Toyota develops portable hydrogen cartridge

Toyota and its subsidiary Woven Planet Group have developed a prototype of a portable hydrogen cartridge of 5 kg with 3.3 kWh output. This could become an easily swappable alternative for batteries in all kinds of applications in and around the home, from powering household appliances and heating houses to fuel cell bikes and cars or drones.

The development is part of Toyota’s ambitious plan to build a completely sustainable city based on hydrogen energy to house its researchers and their families. Woven City, at the foot of Mount Fuji, is pioneering a profound evolution in how societies of the future live, work, play, and move, Toyota says.

Lab for all future technologies

It has become a giant laboratory for all future technologies like autonomous driving, robotics, and artificial intelligence (AI). The portable hydrogen cartridge is one of the first new developments coming out of that insight. Toyota and Woven Planet will conduct Proof of Concept (POC) trials with the cartridges in various places, including Woven City.

The prototype’s dimensions are 400 mm in length and 180 mm in diameter, with a target weight of five kilograms when filled with hydrogen. According to Toyota, this will, for instance, allow a microwave oven to run for 3 to 4 hours on one cartridge, generating electricity by a typical fuel cell system.

But you can imagine a myriad of other possible applications, including fuel cell cars with swappable cartridges, as Toyota’s Mirai recently proved to be able to run 100 km on only 0,55 kg hydrogen in ecological conditions or roughly 1 kg for 100 kg in all-day circumstances.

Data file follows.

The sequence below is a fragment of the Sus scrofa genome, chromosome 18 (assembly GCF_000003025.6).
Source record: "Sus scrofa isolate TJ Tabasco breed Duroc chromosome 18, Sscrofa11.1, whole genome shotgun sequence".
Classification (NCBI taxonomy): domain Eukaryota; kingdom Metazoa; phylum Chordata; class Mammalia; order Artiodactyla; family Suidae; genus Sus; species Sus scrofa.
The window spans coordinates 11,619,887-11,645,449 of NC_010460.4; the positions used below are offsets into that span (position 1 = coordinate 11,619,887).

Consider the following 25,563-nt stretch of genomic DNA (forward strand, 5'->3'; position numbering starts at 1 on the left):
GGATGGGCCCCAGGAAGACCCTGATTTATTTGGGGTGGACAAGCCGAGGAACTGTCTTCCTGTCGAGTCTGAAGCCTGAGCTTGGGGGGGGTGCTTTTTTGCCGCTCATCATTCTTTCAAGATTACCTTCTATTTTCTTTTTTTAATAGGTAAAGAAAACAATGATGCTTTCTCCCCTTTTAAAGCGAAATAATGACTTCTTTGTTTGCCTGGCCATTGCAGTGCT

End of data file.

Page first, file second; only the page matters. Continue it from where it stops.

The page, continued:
The idea of Toyota and Woven Planet is to use a swappable hydrogen cartridge in a myriad of applications in and around the home /Woven Planet

“Together with inventors and those living within and around Woven City, we will continue to advance mobility over time by constantly developing more practical applications for hydrogen cartridges. In future Woven City demonstrations, we will continue to improve the hydrogen cartridge itself, making it increasingly easy to use and improving the energy density,” Toyota says.


The ultimate goal of this project is to realize a carbon-neutral society where everyone can access clean energy, first in Japan and then throughout the world, the Japanese say. And Woven City is at the frontline of this.

Researchers as guinea pigs

Woven City is currently being built at the foot of Mount Fuji (central Japan). The purpose is to test innovative products in the real world. Initially, there will be 360 inhabitants; later on, some 2 000. Inventors and employees of Toyota will be the guinea pigs of the program.

The city’s layout is designed by Danish architect Bjarke Ingels, known for the Two World Trade Center in New York, the new Google headquarters in California, and several skyscrapers in San Francisco and Vancouver.

Fully autonomous vehicles

The building structures are mostly made of sustainable wood and integrated as much as possible into the surrounding nature with lots of green and streets explicitly designed for fast transport, slower mobility, and pedestrians.

Only electric and fully autonomous cars will be driving around the city. Inside the houses, robots are to assist the residents in all-day life, and artificial intelligence is used to monitor the health of the inhabitants constantly.




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